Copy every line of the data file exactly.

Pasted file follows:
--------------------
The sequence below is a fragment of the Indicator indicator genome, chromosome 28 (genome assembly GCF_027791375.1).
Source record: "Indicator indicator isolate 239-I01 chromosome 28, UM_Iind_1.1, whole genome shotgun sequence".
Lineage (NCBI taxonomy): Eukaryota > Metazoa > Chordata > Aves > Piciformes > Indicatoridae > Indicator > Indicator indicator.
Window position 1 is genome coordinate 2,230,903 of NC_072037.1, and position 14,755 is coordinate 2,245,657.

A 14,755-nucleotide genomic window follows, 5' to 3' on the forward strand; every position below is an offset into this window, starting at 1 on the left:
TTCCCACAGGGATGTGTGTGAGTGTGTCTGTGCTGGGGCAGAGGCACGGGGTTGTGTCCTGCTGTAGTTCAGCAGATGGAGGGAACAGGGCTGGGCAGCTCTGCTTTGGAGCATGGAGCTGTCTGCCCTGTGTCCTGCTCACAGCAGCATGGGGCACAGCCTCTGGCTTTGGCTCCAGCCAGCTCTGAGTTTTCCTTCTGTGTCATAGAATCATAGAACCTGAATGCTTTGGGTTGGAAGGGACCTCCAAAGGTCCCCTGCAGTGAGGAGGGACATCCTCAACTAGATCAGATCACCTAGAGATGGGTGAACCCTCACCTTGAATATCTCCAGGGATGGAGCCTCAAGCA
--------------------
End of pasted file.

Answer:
The sequence below is a fragment of the Indicator indicator genome, chromosome 28 (genome assembly GCF_027791375.1).
Source record: "Indicator indicator isolate 239-I01 chromosome 28, UM_Iind_1.1, whole genome shotgun sequence".
Lineage (NCBI taxonomy): Eukaryota > Metazoa > Chordata > Aves > Piciformes > Indicatoridae > Indicator > Indicator indicator.
Window position 1 is genome coordinate 2,230,903 of NC_072037.1, and position 14,755 is coordinate 2,245,657.

A 14,755-nucleotide genomic window follows, 5' to 3' on the forward strand; every position below is an offset into this window, starting at 1 on the left:
TTCCCACAGGGATGTGTGTGAGTGTGTCTGTGCTGGGGCAGAGGCACGGGGTTGTGTCCTGCTGTAGTTCAGCAGATGGAGGGAACAGGGCTGGGCAGCTCTGCTTTGGAGCATGGAGCTGTCTGCCCTGTGTCCTGCTCACAGCAGCATGGGGCACAGCCTCTGGCTTTGGCTCCAGCCAGCTCTGAGTTTTCCTTCTGTGTCATAGAATCATAGAACCTGAATGCTTTGGGTTGGAAGGGACCTCCAAAGGTCCCCTGCAGTGAGGAGGGACATCCTCAACTAGATCAGATCACCTAGAGATGGGTGAACCCTCACCTTGAATATCTCCAGGGATGGAGCCTCAAGCA